preforming outreach work and leasing with local charities and assisting and helping with the understanding of funding applications for relevant organisations. I set up computer clubs for the elderly to learn how to send emails and talk via Skype. This job was the best and most rewarding job I have ever undertaken and I desperately wish to continue.
I do try to maintain my help and support within the community, but as I have to try find paid employment to support myself I have very little time to do so. Some of the training I undertook was: developed voluntary projects; commissions tendering and procurement; business plans proposals; managing challenging behaviour; charity finance and budgeting; safeguarding vulnerable adults and children with The Red Cross;
drugs and alcohol awareness.
Key important skills required from effective community support are the abilities to build capacity that allows the community to share knowledge and resources effectively, organising meetings, events and activities within the local community. To communicate positively whilst Understanding of the issues, concerns and interests of others without being patronising and to engage with target groups.
Excellent written and oral communication skills including report writing. I also have commitment and enthusiasm, good leadership, motivational and organisational skills and the capability of working both on your own initiative and as part of a team, sincerity, patience and the ability to earn the trust of others with excellent listening skills and confidence in talking to people both in groups and on a one-to-one basis are also necessary
Good luck to anyone else who wishes to pursue a career in this field. Believe me, it is a very rewarding job and makes a big difference. I personally will never give up on my involvement within this sector I just only wish I could do more. Thanks for reading. --Tom
@Mammmood - While in general I agree with your sentiment, I think it should be understood that people who get community development jobs have not necessarily decided to forego money as a goal in life.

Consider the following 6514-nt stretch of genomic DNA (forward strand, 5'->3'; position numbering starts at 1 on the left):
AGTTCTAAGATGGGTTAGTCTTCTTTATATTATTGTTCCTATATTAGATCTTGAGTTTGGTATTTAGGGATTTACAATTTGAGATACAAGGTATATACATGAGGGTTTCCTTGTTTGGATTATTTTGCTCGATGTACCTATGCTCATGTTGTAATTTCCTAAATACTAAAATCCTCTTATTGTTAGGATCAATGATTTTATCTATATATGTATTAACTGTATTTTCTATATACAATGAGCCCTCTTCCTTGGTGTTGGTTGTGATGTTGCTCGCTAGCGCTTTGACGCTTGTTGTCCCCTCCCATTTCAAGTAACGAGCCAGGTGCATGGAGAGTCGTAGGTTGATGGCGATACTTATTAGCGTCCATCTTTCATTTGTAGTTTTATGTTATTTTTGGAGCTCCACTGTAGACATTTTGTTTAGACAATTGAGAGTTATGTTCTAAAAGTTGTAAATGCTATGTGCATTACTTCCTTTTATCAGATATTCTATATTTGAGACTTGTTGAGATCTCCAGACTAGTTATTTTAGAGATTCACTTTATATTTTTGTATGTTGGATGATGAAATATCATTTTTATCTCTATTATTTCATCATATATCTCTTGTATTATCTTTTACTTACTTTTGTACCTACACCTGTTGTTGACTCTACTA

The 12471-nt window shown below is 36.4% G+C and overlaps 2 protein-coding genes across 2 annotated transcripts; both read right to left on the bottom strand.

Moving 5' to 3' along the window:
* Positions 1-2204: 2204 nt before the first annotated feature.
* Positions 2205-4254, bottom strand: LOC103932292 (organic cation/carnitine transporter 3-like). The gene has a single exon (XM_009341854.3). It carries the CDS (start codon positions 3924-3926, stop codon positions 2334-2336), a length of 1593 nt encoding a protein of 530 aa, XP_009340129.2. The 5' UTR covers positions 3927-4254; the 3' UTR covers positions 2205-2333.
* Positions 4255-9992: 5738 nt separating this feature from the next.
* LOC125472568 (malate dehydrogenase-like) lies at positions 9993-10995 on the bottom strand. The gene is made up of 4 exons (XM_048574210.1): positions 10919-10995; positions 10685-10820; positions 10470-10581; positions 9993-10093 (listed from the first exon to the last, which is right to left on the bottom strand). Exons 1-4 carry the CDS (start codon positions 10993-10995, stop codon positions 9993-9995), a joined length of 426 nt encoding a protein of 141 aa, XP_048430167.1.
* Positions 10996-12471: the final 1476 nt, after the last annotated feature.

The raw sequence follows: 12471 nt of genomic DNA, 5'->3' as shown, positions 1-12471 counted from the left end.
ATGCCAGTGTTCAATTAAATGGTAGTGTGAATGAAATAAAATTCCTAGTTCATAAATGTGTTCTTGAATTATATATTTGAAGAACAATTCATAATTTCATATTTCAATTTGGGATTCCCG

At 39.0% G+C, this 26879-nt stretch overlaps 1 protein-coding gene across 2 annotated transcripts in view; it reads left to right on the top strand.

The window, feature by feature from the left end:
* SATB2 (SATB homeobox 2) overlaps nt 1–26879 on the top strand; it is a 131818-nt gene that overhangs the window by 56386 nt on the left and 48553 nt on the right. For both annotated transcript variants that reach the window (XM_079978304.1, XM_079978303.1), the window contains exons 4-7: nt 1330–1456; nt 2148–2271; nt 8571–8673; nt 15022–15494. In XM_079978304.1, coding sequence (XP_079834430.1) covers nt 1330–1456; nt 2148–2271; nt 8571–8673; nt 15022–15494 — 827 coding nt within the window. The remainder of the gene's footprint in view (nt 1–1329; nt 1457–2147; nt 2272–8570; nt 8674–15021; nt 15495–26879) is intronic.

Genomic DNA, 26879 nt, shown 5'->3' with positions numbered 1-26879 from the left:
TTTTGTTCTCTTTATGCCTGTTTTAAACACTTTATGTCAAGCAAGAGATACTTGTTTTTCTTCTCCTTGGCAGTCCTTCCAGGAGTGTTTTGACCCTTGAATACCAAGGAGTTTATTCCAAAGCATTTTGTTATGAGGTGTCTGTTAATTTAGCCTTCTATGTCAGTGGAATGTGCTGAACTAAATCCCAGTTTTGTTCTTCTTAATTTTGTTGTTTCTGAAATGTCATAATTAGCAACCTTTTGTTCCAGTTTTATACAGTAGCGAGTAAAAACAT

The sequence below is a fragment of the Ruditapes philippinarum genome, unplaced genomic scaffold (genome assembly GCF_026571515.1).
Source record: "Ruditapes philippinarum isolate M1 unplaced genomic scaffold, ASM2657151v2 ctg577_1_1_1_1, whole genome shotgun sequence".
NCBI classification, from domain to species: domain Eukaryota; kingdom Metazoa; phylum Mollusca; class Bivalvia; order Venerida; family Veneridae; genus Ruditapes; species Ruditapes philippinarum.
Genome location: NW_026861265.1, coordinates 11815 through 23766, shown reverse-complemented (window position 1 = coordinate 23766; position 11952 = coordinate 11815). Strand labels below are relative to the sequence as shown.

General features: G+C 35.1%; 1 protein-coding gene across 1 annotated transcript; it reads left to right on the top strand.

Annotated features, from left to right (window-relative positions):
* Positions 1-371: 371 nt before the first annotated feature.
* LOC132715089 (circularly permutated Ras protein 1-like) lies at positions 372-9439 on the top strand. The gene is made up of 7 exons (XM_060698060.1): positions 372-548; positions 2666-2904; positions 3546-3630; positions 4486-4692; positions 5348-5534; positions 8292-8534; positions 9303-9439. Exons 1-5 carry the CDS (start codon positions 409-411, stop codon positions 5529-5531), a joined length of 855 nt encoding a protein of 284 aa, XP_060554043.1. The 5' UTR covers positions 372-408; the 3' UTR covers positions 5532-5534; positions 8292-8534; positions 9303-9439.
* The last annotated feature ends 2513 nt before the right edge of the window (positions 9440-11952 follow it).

I say this because I know that some community development jobs pay very well, again depending on the organization you’re working with. If you’re working for the local government as a community project specialist for example I think you will make quite a decent salary.
However, you will be doing it to help other people, which is the real difference.
@hamje32 - That’s great. I respect anyone who decides to go into community development work, whether as an outreach of a church or any other nonprofit organization.
Personally I believe that such individuals have made the decision that money is not the end goal in life, but rather making the world a better place to live.
It’s not often you find people who are willing to use their skills for such philanthropic purposes. But I do agree with you, if we can help the poor communities get educated and get back into the workforce with needed skills, then there will be less need for crime of any kind.
Our church sponsors an outreach called the “Dream Center.” It’s a large building in the heart of downtown, where many poor people are.
The Dream Center offers free food, medical counseling, job placement assistance, toys for the kids, and just about any outreach you can imagine. It’s funded by the church and also private donors who believe in its mission.
The greatest testament to its success is that in the time that the Dream Center has been established, violent crime in the area has gone down dramatically – and we’re talking gang violence here.
I think the reality is that if they find a place that offers them hope and help for their future, there is no reason in joining a gang.